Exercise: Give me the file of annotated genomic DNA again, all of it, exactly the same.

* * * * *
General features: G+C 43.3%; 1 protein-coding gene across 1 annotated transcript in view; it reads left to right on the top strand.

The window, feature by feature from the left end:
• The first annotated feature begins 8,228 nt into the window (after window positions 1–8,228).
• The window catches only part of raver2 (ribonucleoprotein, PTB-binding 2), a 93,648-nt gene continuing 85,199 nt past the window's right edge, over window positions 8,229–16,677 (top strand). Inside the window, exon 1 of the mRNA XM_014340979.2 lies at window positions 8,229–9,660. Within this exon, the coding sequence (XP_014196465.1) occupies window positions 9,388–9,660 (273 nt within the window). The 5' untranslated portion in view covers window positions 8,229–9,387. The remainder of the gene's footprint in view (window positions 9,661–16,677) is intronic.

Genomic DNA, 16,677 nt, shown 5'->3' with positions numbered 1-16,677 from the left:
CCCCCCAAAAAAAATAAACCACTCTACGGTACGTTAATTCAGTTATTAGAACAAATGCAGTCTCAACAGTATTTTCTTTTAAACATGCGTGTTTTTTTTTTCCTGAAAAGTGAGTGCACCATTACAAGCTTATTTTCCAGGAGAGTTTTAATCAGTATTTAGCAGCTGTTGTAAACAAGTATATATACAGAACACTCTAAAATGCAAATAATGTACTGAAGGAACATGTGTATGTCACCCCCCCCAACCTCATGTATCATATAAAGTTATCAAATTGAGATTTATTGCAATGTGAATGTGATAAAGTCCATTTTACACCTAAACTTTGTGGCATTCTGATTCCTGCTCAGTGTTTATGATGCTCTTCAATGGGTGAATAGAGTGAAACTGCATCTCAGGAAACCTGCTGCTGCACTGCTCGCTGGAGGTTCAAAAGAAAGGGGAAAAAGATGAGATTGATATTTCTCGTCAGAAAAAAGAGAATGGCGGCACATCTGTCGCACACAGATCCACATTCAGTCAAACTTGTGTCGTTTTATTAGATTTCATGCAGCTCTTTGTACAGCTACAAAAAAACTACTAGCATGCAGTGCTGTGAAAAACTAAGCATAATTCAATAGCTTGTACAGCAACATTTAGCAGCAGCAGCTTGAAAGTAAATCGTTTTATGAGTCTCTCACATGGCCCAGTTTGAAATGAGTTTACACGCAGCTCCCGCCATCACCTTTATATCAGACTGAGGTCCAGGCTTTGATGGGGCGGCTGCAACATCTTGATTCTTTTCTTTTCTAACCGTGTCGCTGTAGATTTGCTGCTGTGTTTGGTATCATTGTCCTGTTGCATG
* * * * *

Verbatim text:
General features: G+C 43.3%; 1 protein-coding gene across 1 annotated transcript in view; it reads left to right on the top strand.

The window, feature by feature from the left end:
• The first annotated feature begins 8,228 nt into the window (after window positions 1–8,228).
• The window catches only part of raver2 (ribonucleoprotein, PTB-binding 2), a 93,648-nt gene continuing 85,199 nt past the window's right edge, over window positions 8,229–16,677 (top strand). Inside the window, exon 1 of the mRNA XM_014340979.2 lies at window positions 8,229–9,660. Within this exon, the coding sequence (XP_014196465.1) occupies window positions 9,388–9,660 (273 nt within the window). The 5' untranslated portion in view covers window positions 8,229–9,387. The remainder of the gene's footprint in view (window positions 9,661–16,677) is intronic.

Genomic DNA, 16,677 nt, shown 5'->3' with positions numbered 1-16,677 from the left:
CCCCCCAAAAAAAATAAACCACTCTACGGTACGTTAATTCAGTTATTAGAACAAATGCAGTCTCAACAGTATTTTCTTTTAAACATGCGTGTTTTTTTTTTCCTGAAAAGTGAGTGCACCATTACAAGCTTATTTTCCAGGAGAGTTTTAATCAGTATTTAGCAGCTGTTGTAAACAAGTATATATACAGAACACTCTAAAATGCAAATAATGTACTGAAGGAACATGTGTATGTCACCCCCCCCAACCTCATGTATCATATAAAGTTATCAAATTGAGATTTATTGCAATGTGAATGTGATAAAGTCCATTTTACACCTAAACTTTGTGGCATTCTGATTCCTGCTCAGTGTTTATGATGCTCTTCAATGGGTGAATAGAGTGAAACTGCATCTCAGGAAACCTGCTGCTGCACTGCTCGCTGGAGGTTCAAAAGAAAGGGGAAAAAGATGAGATTGATATTTCTCGTCAGAAAAAAGAGAATGGCGGCACATCTGTCGCACACAGATCCACATTCAGTCAAACTTGTGTCGTTTTATTAGATTTCATGCAGCTCTTTGTACAGCTACAAAAAAACTACTAGCATGCAGTGCTGTGAAAAACTAAGCATAATTCAATAGCTTGTACAGCAACATTTAGCAGCAGCAGCTTGAAAGTAAATCGTTTTATGAGTCTCTCACATGGCCCAGTTTGAAATGAGTTTACACGCAGCTCCCGCCATCACCTTTATATCAGACTGAGGTCCAGGCTTTGATGGGGCGGCTGCAACATCTTGATTCTTTTCTTTTCTAACCGTGTCGCTGTAGATTTGCTGCTGTGTTTGGTATCATTGTCCTGTTGCATG